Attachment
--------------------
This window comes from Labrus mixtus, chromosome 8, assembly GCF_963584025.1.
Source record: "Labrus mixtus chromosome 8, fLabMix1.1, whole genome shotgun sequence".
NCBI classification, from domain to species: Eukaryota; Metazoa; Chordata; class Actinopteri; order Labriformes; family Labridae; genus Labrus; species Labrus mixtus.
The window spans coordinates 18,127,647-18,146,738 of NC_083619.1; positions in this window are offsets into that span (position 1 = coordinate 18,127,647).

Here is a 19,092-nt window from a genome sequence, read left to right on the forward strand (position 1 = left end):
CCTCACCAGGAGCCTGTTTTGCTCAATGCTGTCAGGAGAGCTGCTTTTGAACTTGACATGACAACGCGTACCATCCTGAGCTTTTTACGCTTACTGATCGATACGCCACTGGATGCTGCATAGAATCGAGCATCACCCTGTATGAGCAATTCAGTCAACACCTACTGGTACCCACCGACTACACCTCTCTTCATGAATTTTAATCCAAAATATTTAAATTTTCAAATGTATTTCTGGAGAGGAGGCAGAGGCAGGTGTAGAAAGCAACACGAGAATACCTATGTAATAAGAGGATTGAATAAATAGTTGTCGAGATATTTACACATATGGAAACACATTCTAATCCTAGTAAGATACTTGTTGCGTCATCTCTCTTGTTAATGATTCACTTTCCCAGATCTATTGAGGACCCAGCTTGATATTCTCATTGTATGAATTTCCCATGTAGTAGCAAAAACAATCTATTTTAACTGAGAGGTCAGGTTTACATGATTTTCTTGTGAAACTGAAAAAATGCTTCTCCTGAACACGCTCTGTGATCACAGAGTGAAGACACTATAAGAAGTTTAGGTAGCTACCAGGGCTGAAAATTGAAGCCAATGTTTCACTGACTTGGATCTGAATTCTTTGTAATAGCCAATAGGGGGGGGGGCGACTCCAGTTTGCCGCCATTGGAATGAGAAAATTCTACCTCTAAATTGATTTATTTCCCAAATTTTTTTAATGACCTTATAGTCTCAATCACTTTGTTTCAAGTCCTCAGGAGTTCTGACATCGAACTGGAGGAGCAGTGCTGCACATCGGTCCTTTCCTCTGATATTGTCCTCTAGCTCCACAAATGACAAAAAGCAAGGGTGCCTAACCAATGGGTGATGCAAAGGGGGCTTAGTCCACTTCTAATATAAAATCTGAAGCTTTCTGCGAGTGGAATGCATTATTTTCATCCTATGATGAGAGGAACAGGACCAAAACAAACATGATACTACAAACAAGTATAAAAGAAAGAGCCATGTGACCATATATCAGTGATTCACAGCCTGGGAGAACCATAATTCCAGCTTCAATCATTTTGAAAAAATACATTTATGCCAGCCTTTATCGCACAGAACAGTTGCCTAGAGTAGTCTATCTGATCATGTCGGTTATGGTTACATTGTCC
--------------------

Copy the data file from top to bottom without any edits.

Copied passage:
This window comes from Labrus mixtus, chromosome 8, assembly GCF_963584025.1.
Source record: "Labrus mixtus chromosome 8, fLabMix1.1, whole genome shotgun sequence".
NCBI classification, from domain to species: Eukaryota; Metazoa; Chordata; class Actinopteri; order Labriformes; family Labridae; genus Labrus; species Labrus mixtus.
The window spans coordinates 18,127,647-18,146,738 of NC_083619.1; positions in this window are offsets into that span (position 1 = coordinate 18,127,647).

Here is a 19,092-nt window from a genome sequence, read left to right on the forward strand (position 1 = left end):
CCTCACCAGGAGCCTGTTTTGCTCAATGCTGTCAGGAGAGCTGCTTTTGAACTTGACATGACAACGCGTACCATCCTGAGCTTTTTACGCTTACTGATCGATACGCCACTGGATGCTGCATAGAATCGAGCATCACCCTGTATGAGCAATTCAGTCAACACCTACTGGTACCCACCGACTACACCTCTCTTCATGAATTTTAATCCAAAATATTTAAATTTTCAAATGTATTTCTGGAGAGGAGGCAGAGGCAGGTGTAGAAAGCAACACGAGAATACCTATGTAATAAGAGGATTGAATAAATAGTTGTCGAGATATTTACACATATGGAAACACATTCTAATCCTAGTAAGATACTTGTTGCGTCATCTCTCTTGTTAATGATTCACTTTCCCAGATCTATTGAGGACCCAGCTTGATATTCTCATTGTATGAATTTCCCATGTAGTAGCAAAAACAATCTATTTTAACTGAGAGGTCAGGTTTACATGATTTTCTTGTGAAACTGAAAAAATGCTTCTCCTGAACACGCTCTGTGATCACAGAGTGAAGACACTATAAGAAGTTTAGGTAGCTACCAGGGCTGAAAATTGAAGCCAATGTTTCACTGACTTGGATCTGAATTCTTTGTAATAGCCAATAGGGGGGGGGGCGACTCCAGTTTGCCGCCATTGGAATGAGAAAATTCTACCTCTAAATTGATTTATTTCCCAAATTTTTTTAATGACCTTATAGTCTCAATCACTTTGTTTCAAGTCCTCAGGAGTTCTGACATCGAACTGGAGGAGCAGTGCTGCACATCGGTCCTTTCCTCTGATATTGTCCTCTAGCTCCACAAATGACAAAAAGCAAGGGTGCCTAACCAATGGGTGATGCAAAGGGGGCTTAGTCCACTTCTAATATAAAATCTGAAGCTTTCTGCGAGTGGAATGCATTATTTTCATCCTATGATGAGAGGAACAGGACCAAAACAAACATGATACTACAAACAAGTATAAAAGAAAGAGCCATGTGACCATATATCAGTGATTCACAGCCTGGGAGAACCATAATTCCAGCTTCAATCATTTTGAAAAAATACATTTATGCCAGCCTTTATCGCACAGAACAGTTGCCTAGAGTAGTCTATCTGATCATGTCGGTTATGGTTACATTGTCC